Advisors may have to wait a bit longer to see what the Department of Labor’s proposed rule setting a new fiduciary definition under ERISA will look like, but it’s unlikely time will temper the results.
“This is going to be a major problem for the industry,” the Financial Services Institute’s Rob Lewis told attendees of Pershing’s INSITE conference Wednesday. The proposed rule—which many have called a “game-changer”—was expected sometime this July, but assistant secretary for the agency's Employee Benefits Security Administration Phyllis Borzi noted Tuesday in an ERISA Advisory Council that the timeline had been extended by several months.
“This is not one of those trains that you don’t see coming, this train is coming down the track, it’s just a matter of when and based on what we’re hearing, we think it’s going to be September,” Pershing Director Tonia Bottoms said.
Even more concerning, it seems now that Borzi’s previous suggestions that the new proposed rule will include some exemptions to accommodate different business practices may not, in fact, play out. “I just think that from my conversations with the Secretary, she’s pretty headstrong and she wants to do this, she believes she has backing of the White House,” Lewis says. When pressed, he noted it was unlikely that the industry would see a watered-down version of the rule, even as many firms hoped to see exemptions for IRA rollovers.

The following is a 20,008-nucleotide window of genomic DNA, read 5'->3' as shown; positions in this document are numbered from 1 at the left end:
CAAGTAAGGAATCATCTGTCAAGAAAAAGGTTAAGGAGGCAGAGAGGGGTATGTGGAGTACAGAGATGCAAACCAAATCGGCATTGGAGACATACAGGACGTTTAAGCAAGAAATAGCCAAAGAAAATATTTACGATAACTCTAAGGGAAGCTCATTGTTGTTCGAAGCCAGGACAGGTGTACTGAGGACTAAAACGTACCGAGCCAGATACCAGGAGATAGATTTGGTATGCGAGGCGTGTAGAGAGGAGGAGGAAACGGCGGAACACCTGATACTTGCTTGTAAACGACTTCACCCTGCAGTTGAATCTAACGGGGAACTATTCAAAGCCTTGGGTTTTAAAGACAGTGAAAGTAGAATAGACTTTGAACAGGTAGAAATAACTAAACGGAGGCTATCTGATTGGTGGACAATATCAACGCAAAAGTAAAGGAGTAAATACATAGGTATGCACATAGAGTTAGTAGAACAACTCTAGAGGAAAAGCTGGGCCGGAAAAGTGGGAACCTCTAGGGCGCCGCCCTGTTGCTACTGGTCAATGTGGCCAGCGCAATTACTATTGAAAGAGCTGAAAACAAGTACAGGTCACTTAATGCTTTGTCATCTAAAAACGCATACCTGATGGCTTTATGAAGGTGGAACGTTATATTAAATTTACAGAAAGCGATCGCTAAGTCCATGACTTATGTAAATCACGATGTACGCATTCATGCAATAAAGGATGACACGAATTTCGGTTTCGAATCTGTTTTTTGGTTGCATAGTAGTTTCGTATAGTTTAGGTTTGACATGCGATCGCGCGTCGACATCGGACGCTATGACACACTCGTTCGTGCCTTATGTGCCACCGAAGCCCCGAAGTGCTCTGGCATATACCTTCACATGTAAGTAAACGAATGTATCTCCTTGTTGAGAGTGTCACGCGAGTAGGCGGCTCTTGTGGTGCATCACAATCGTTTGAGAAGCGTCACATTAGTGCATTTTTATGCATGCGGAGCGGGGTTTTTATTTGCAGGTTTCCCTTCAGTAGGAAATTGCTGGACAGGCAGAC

“She feels so strongly about the conflicts of interest issues that she said she’d rather see a person with $10,000 in an IRA account going to the Internet as a opposed to receiving conflicted advice from an advisor,” Lewis added.
And it’s not just broker-dealers who need to be worried about the impact of a new rule. “For RIAs, they probably have fewer conflicts because of their structure, but they don’t necessarily have zero conflicts,” says attorney Jon Breyfogle of the Groom Law Group. Many advisors who operate as fiduciaries under the Advisor Act do not do so for ERISA purposes, he noted, pointing out potential pitfalls under the proposed DOL regulation, including recommending managers and revenue sharing agreements.
The driving force behind the rule change, as the agency has previously noted is that the ERISA rules were written in 1975 and fail to adequately keep up with today’s marketplace. Additionally, the agency is worried consumers are getting conflicted advice and do not fully understand the differences between suitability and fiduciary duty.
Supporting the agency’s push, a GAO report released in May found that in the 1,000 401(k) plans surveyed, many providers were recommending IRA rollovers for participants without regard to the circumstances specific to that investor. Because of the lack of clarity regarding the revenue sharing and fee arrangements the survey found, the GAO’s report ultimately recommended the DOL to move forward with its new definition of fiduciary.